"I don't know. There are at least a few Rubyists out there (myself included) who don't see the war between Python and Ruby. "

Same here. And I believe that if one goes through the ruby-talk archives, looking for the oft-asked "Python or Ruby"? question, most of the replies will suggest trying both and picking the one that makes you most happy. No war.

"I may or may not be a 'hyper-enthusiast' but I am still struggling to see why Bruce Eckel's post has taken so much heat."

Bruce is only getting heat from a small group of vocal people, who do not speak for Rubyists as a whole (of course; no one does). Much heat, little light.

People need faith-based arguments? Is that to be the new Ruby sales pitch? Faith-based programming? Perhaps we need a programming Taliban, too.

Add me to those who say, "Gosh, it's not really a war; there's room for all of us."

And count me as an infidel in these dopey Crusades.

Steve Yegge
2005-12-27 22:33:05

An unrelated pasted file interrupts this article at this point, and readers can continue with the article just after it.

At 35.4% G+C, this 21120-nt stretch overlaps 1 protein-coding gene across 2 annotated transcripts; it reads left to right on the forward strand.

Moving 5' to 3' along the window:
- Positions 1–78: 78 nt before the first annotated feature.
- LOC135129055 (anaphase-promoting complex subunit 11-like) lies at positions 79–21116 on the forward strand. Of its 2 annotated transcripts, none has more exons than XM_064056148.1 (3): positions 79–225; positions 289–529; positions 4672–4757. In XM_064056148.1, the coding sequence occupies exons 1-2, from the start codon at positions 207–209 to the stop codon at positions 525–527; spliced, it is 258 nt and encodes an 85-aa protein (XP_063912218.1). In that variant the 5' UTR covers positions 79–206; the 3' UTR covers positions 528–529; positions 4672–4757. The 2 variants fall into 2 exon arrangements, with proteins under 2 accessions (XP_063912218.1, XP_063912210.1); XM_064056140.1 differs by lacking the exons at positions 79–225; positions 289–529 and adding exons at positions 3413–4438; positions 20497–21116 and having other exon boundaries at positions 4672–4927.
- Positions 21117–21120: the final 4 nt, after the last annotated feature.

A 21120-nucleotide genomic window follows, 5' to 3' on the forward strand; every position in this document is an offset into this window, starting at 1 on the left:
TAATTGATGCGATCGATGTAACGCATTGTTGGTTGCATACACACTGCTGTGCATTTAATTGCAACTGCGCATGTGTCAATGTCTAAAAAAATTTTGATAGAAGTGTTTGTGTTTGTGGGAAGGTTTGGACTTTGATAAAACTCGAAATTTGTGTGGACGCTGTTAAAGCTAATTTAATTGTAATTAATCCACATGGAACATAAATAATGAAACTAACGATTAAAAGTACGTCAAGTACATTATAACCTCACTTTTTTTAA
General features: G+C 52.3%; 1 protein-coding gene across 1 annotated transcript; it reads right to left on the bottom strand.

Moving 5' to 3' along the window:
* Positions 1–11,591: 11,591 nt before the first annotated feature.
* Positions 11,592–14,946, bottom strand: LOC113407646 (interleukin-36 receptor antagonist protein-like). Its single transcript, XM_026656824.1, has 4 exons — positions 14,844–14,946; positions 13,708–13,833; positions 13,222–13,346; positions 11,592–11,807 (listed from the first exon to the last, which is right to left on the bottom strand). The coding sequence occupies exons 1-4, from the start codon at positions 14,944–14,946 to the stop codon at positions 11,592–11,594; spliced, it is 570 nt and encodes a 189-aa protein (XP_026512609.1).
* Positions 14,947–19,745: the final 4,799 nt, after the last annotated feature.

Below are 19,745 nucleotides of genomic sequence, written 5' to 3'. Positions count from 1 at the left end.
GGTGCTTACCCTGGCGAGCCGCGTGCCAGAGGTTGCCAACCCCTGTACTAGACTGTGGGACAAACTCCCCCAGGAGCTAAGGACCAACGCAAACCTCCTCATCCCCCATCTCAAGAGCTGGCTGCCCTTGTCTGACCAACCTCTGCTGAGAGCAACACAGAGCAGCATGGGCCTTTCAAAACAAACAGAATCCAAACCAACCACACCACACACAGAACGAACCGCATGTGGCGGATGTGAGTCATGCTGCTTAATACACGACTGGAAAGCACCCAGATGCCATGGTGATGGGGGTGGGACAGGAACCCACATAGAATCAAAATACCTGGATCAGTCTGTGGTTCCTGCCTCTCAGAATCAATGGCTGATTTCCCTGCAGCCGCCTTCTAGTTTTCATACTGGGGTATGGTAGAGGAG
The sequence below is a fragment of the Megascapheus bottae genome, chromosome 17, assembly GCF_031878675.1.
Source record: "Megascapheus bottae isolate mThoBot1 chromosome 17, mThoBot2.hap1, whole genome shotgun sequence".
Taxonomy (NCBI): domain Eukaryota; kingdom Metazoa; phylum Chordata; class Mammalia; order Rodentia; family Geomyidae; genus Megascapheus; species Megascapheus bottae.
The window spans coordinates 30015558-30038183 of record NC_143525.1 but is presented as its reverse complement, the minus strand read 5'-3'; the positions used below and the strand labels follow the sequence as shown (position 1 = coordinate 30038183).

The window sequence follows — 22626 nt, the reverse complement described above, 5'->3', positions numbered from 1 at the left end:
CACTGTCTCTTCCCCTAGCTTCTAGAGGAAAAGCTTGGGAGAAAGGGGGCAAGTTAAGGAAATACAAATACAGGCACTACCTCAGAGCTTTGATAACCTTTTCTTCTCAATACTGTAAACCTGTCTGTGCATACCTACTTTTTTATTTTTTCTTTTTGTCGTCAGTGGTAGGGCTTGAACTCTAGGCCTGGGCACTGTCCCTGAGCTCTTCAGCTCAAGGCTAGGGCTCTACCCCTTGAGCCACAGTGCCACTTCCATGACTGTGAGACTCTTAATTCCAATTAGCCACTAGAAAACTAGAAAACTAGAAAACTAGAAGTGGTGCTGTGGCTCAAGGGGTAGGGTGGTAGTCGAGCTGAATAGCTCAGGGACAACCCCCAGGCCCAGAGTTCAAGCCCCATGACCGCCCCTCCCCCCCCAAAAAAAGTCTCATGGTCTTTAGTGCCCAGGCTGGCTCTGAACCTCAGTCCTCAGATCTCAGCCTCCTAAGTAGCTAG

Gregory - I certainly can't speak for anyone but myself, but I felt Eckel's article failed miserably at practicing what he's preaching.

He says he tries to investigate his ideas thoroughly, then turns around and says "Ruby is to Perl what C++ is to C". He clearly hasn't bothered to do more than glance at Ruby. If he knew more about Ruby, then a statement like this could be construed as malicious FUD-mongering, trying to tie Ruby to Perl and C++ (both awful languages) in the public mind. But as he clearly doesn't know anything about Ruby, it's merely an investigative failure on his part.

He says: 'That kind of thing: "I like this, I don't like that," which is fine but not compelling.' -- and then he goes on to say he prefers Python's lists, detests begin/end statements, and so on. In other words, virtually all his arguments are preference- and/or faith-based.

His first sentence in the last paragraph is directly at odds with his claim that Fowler came from a Smalltalk background. He can't seem to make up his mind where all the Rubyists are coming from, and makes self-contradictory claims about it.

He trashes Tate for not doing his homework, then asks the world to present him a feature-by-feature comparison of Python and Ruby -- you can find such a thing on WikiWikiWeb, if you care to look, but he didn't.